In this paper, the author discusses the problems encountered in modeling jointed rock reinforced by support structures such as rock bolts. It is well known that rock bolts are extremely effective for reinforcing jointed rock, particularly jointed hard rock. If the concerned rock is highly jointed, a continuum approach could be well applicable in its modeling. It should be noted, however, that in a continuum approach, mechanical properties such as Young's modulus and shear strength are properties for a continuous material mechanically equivalent to the jointed rock. Therefore, if rock bolts are installed for reinforcing equivalent material, the effect of the rock bolts in restricting the movement of the joints is not properly taken into account because all the joints have disappeared. In order to overcome this difficulty, jointed rock should not be modeled independently of the rock bolts, but should be modeled simultaneously by considering the effect of the rock bolts. For determining the mechanical parameters of equivalent material, the homogenization theory is applicable at the design stage, and a back analysis technique can be used during the excavation.
Numerical analysis is a powerful tool when designing rock structures like tunnels and slopes. However, the accuracy of numerical analyses entirely depends on what numerical model is used to model the rock. Since there are various uncertainties involved in the geological and the geomechanical characteristics of rock, it is not an easy task to model the rock.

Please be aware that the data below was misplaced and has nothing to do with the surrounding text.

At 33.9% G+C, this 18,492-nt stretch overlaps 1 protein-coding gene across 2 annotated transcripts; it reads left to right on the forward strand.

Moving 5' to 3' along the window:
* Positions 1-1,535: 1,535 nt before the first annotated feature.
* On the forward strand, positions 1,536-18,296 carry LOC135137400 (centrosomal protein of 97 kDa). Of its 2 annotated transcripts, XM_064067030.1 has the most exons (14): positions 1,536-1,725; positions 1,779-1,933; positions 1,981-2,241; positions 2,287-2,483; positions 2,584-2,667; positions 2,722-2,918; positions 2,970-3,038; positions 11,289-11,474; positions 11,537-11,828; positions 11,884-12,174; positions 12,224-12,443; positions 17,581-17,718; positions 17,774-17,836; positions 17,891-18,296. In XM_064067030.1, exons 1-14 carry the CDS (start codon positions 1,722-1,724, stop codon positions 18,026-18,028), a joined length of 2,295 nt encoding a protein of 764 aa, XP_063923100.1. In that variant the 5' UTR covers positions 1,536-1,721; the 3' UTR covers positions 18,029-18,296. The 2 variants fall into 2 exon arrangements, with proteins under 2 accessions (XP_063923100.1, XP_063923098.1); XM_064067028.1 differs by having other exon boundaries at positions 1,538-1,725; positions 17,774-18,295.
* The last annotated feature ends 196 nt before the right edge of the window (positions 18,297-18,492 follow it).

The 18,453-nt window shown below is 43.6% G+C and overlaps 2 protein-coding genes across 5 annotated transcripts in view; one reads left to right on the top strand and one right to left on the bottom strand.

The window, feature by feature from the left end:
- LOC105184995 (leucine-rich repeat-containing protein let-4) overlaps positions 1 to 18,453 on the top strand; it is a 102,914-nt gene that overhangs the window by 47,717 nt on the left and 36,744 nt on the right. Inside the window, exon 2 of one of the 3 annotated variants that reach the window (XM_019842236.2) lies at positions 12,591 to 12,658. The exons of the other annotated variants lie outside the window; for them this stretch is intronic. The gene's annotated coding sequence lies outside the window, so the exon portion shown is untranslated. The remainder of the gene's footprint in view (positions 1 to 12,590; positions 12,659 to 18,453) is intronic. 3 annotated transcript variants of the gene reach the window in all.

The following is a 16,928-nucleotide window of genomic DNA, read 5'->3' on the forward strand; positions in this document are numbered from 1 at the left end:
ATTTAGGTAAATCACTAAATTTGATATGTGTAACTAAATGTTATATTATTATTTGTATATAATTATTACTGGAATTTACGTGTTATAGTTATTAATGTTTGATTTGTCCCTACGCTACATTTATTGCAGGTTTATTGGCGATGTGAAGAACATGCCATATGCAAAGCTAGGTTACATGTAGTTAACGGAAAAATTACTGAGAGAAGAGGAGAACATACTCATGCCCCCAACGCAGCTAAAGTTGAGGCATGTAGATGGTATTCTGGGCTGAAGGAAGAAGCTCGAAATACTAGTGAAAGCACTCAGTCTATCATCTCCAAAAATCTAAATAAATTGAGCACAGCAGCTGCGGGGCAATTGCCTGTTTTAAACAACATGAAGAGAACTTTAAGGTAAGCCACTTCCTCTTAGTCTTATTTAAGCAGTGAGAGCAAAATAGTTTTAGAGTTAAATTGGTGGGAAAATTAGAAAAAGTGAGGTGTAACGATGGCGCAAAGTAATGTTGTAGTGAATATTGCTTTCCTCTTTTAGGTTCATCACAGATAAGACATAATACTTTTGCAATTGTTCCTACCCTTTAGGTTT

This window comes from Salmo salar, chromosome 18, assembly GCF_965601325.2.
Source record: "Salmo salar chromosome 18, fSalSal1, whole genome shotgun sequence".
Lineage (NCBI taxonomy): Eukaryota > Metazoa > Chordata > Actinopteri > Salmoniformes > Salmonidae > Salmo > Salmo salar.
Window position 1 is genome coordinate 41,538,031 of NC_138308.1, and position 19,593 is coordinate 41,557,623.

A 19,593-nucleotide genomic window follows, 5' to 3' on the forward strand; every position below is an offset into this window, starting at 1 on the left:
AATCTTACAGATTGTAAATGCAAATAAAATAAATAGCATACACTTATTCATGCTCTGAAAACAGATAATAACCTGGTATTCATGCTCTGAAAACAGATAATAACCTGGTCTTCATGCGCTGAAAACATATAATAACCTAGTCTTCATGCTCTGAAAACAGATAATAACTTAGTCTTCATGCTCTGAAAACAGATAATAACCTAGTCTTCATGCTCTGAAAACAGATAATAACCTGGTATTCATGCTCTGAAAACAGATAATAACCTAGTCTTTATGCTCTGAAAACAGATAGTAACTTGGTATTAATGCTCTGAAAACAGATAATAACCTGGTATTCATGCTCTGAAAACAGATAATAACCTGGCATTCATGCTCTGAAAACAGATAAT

In the modeling of rock, there are two approaches available. One is a continuum approach and the other is a discontinuum approach. If a rock mass is highly jointed, the continuum approach could be well applicable. In the continuum approach, it should be noted that the values for the mechanical properties, such as Young's modulus and shear strength, determined by in situ tests such as plate bearing tests and direct shear tests, respectively, are values for a continuous material mechanically equivalent to the jointed rock mass. In other words, the concerned jointed rock mass is implicitly assumed to be a continuum from which all joints disappear.
Therefore, it is obvious from Fig. 1 that if rock bolts are installed into such an equivalent material, the effect of the rock bolts in restricting the movement of the joints may not be properly taken into account. This means that in the continuum approach, the effect of restricting the movement of the joints should be taken into account in a suitable manner.
(Figure in full paper)
Fig. 1 Conventional continuum approach for the modeling procedure for a jointed rock mass reinforced by rock bolts
The Hoek-Brown criterion is one of the most popular failure criteria for rock masses. The criterion is given in the following equations:
(Equation in full paper)